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Subject: Re: [soa-rm] Microservices re-use?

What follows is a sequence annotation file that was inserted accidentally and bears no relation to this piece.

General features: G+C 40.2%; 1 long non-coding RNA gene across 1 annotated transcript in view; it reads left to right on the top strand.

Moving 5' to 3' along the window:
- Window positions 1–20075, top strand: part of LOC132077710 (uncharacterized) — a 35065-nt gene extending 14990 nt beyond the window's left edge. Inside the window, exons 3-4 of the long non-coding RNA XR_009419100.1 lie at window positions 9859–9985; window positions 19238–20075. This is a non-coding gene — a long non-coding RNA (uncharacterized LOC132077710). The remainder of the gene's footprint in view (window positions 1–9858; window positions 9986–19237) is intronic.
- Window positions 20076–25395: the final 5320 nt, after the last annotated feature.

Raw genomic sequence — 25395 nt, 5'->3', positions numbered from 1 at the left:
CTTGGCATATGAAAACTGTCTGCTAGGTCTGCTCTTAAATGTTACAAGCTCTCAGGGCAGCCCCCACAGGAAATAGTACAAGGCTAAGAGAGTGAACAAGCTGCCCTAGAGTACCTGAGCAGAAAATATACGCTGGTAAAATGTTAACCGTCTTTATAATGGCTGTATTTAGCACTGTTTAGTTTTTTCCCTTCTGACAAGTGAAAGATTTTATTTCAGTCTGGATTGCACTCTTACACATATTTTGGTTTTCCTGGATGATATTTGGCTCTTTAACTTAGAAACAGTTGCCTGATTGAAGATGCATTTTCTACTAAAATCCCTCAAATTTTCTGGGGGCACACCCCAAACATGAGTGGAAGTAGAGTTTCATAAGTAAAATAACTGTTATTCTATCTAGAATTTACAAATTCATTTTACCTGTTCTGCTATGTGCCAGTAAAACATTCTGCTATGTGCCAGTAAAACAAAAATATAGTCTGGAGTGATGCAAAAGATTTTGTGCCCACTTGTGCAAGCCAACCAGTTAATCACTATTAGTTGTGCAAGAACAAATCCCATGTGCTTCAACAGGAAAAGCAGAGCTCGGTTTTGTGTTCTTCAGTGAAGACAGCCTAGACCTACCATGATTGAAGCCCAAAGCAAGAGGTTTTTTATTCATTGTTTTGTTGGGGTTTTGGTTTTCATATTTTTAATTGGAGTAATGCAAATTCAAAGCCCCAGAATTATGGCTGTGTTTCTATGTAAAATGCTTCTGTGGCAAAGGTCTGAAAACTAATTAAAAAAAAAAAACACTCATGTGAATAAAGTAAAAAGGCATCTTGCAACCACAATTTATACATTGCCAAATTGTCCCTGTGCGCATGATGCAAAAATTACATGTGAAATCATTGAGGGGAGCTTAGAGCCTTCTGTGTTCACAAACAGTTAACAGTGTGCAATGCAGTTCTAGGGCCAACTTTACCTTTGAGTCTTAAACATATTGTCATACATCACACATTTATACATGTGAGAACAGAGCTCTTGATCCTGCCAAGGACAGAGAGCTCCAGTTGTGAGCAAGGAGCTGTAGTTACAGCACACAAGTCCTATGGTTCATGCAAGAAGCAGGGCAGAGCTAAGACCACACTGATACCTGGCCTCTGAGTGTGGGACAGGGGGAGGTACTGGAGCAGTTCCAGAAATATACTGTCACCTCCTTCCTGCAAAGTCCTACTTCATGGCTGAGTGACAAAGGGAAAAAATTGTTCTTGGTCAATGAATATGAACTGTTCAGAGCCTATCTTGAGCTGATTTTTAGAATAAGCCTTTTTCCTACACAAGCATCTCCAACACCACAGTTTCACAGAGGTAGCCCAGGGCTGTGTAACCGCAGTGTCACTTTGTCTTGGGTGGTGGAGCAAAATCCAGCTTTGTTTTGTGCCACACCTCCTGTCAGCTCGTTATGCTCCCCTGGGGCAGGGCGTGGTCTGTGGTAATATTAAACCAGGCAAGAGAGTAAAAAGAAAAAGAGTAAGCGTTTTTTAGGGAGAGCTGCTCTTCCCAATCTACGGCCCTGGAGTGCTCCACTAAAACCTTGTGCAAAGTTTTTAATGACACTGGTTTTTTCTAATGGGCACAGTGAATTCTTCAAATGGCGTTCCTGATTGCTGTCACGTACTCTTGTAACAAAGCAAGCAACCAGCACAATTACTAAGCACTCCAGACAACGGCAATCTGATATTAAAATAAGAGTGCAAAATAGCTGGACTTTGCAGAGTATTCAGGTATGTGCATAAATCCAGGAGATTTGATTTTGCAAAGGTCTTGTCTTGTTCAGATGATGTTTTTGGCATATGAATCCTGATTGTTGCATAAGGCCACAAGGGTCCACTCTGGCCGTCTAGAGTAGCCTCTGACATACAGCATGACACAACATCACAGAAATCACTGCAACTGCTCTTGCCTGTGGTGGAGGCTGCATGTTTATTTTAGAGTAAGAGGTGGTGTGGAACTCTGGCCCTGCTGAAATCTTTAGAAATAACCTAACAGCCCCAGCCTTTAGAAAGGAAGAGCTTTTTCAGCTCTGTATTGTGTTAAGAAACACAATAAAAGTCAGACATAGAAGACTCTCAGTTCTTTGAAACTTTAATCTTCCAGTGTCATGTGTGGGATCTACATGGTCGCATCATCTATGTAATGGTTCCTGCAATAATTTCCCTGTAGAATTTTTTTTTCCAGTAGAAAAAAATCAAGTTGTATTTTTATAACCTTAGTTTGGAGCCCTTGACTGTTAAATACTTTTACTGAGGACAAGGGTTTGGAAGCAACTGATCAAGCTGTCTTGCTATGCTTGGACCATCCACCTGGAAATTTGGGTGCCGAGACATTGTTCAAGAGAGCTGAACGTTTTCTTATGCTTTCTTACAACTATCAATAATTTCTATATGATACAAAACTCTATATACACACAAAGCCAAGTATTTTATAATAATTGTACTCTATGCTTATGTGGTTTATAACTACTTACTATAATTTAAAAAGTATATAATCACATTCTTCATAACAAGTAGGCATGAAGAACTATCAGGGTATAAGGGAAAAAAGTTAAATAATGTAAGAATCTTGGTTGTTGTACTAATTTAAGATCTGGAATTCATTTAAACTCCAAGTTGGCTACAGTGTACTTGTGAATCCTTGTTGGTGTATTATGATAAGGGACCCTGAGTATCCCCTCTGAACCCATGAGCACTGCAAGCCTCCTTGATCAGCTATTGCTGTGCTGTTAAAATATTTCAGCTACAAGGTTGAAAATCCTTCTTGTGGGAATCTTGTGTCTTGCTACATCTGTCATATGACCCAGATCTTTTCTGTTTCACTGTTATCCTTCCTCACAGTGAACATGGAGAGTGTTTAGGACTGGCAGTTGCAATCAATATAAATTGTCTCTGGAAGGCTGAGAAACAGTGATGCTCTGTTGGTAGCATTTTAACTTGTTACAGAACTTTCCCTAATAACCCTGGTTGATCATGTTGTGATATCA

Doing a bit more reading, a consideration could be whether it is easier to move the data to the processing or the processing to the data.In our work on describing SOA, we assumed crossing ownership boundaries was a critical part of the paradigm: the consumer used services where they were offered rather than having a private copy. Part of the rationale was that private copies held by consumers (who were effectively also forcing themselves to be providers) often meant enumerable modified copies that became one-of-a-kind albatrosses to maintain. Under the SOA paradigm, the consumer and provider interacted under agreed upon terms (the execution context) with neither under the other’s control. (What control really existed before is another topic for discussion.)But with VMs and containers, we should be able to manage exact copies, including making sure the copies have a known, controlled configuration. So now if I generate terabytes of data a day, it may be more efficient to bring the processing to the data rather than the data to the processing. My configuration management makes sure the “manifest” for the new VM/container is up to date at all needed locations, and things like applications needing to be deployed are already pre-staged to any place that may need that application.What does this say about deploying on-premise infrastructure vs. cloud vs. what combination? What SOA principles are still useful to guide us? The house of the SOA paradigm may still basically function but it may need to have the kitchen remodeled.KenOn May 25, 2016, at 10:58 AM, Martin Smith <email@example.com> wrote:This is a request for input on how re-use is accomplished in the microservices world. Please provide info or comment via this list or via the public comment list for this TC: firstname.lastname@example.orgPlease also pass this request to others in your network who may have microservices implementation experience.In the April 13, 2016, meeting of the TC there was a discussion of comparison of characteristics of SOA architecture/design principles vs. "microservices" architecture (with specific reference to NIST Special Publication 800-180 (DRAFT) NIST Definition of Microservices, Application Containers and System Virtual Machines of Feb 2016.)One issue discussed was how re-use is accomplished in a microservices-style implementation.It was suggested that the NIST SP seemed to imply that a microservice instance is confined inside a single container. If so, this would be a significant distinction from an “SOA-style” service, in that it would mean that the only way a microservice could be re-used outside the container would be to copy the code and run an entirely separate instance in another container or elsewhere. This “confinement” also implies that microservces are not “multi-user” (or “multi-tennant”) whereas multi-tenant capability might be considered an intrinsic characteristic of SOA-style services. These apparent characteristics of microservices would seem to give away most of the potential efficiencies of a scaleable, easily maintainable shared service.Can anyone with microservices implementation experience explain how re-use is accomplished in this architectural style?Martin